County Council members are digging in, preparing to defend their turf in what promises to be a "juicy, hard-fought battle" over the redistricting of Anne Arundel.
The redistricting, done every 10 years based on population changes, will profoundly affect county politics. The fate of council members who run for re-election in 1994 may dependon where the boundaries are drawn.
"The fortunes of a council member rise and fall depending on the boundaries," said Councilwoman Diane R. Evans, R-Arnold, who stands to lose 8,000 to 10,000 constituents in the booming 5th District.
"Any council person could lose communities they really like . . . thatare a source of a lot of votes, and gain some they know nothing about. It could change the whole political landscape."
The redistricting process, which takes about two years, will begin next month when the council appoints a Charter Review Commission to update the county charter and revise councilmanic districts.
"It's going to be a juicy, hard-fought battle on all fronts," Evans said.
Creating the five-member commission promises to be a battle in itself, since the seven council members each will want their own representative.
As oneof the first two Republicans elected to the council in 20 years, Evans is determined that the GOP be represented on the commission. "I'm going to fight for it," she said.
Laura Green Treffer, chairman ofthe Anne Arundel Republican Central Committee, said she wants at least two Republicans on the commission.
"It's critical for us to protect the interests of both (Evans and Councilman Carl G. "Dutch" Holland, R-Pasadena, the only Republicans on the council.) It's going to come down to Diane, Dutch and the party being
Before redrawing the council boundaries, the commission must decide on the structure of the council itself. It can keep the existing seven-member council Arundel has had since the inception of charter government; add an eighth district and an elected chairman at large; or add twoadditional districts, each with their own representative.
Few council members favor additional districts.
However, "If the county has grown so much in the last 30 years that seven council members can't handle it, (creating new districts) is something we'll have to lookat," said Council Chairwoman Virginia P. Clagett, D-West River.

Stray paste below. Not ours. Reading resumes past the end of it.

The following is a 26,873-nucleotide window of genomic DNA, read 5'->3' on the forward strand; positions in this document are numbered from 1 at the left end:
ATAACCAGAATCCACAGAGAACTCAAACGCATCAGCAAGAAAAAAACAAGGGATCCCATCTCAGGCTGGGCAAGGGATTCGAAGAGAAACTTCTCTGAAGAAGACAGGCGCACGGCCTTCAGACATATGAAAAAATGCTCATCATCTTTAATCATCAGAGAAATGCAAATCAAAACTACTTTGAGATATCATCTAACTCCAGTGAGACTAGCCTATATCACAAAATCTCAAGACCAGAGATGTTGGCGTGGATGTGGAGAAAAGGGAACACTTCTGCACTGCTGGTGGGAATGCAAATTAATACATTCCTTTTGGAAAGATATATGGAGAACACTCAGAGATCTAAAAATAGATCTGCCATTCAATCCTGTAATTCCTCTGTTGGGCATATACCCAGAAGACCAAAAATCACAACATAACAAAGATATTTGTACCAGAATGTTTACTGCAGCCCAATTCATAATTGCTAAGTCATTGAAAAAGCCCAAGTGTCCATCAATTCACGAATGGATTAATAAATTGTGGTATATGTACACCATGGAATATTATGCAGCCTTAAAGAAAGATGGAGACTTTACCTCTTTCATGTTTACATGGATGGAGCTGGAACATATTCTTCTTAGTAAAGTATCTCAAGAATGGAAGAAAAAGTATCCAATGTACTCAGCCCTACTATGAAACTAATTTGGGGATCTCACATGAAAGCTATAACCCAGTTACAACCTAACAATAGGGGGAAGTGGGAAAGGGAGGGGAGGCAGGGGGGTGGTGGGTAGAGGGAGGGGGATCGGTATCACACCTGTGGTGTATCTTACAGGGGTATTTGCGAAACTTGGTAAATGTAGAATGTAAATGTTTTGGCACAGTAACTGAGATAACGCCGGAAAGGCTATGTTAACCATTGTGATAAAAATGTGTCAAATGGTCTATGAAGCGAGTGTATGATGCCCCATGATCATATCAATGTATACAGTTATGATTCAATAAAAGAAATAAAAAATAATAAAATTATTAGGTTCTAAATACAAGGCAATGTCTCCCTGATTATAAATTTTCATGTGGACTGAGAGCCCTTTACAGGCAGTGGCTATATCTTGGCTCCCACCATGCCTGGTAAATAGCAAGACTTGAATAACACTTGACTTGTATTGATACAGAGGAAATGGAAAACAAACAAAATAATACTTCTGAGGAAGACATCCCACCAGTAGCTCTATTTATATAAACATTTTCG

Preliminary census counts show that the biggest population increases occurred in the 5th and 3rd Districts. In the 5th District, which includes Severna Park, Arnold and the Broadneck Peninsula, population swelled from 52,950 to 69,204. In the 3rd, the northeast section of the county, the number of people increased from 52,856 to 66,710.
Those districts -- Evans' and Holland's -- almost certainly will be reduced to keep the populations equal.
The 4th District (West County), with only 55,197 people in 1990, probably will gain -- even though massive growth is planned to occur there over the next few years. The Charter Review Commission cannot consider growth that has not yet occurred when it redraws the districts, said Alexander "Sandy" Speer, a senior planner with the Department of Planning and Zoning.
"The 4this a real nightmare, because it's going to go way up," Speer said.
Growth in the 1st District (northwest Arundel), and the 2nd (Glen Burnie area) was minimal.
But the 6th and 7th Districts -- the Annapolis area and South County -- saw substantial increases. Political observers expect major changes in the 7th, now a huge area stretching from the Calvert County line to Crofton.
"I think Crofton definitely is going to be shifted," said Evans.
To illustrate how redistricting Crofton could affect future elections, consider this: Clagett, who represents the 7th District, lost Crofton to Republican John Klocko III in November's election. She almost certainly would benefit if Crofton were moved, say, to the 4th District.
But 4th District Councilman David G. Boschert, D-Crownsville, who has had little political opposition, could suffer if Crofton is added.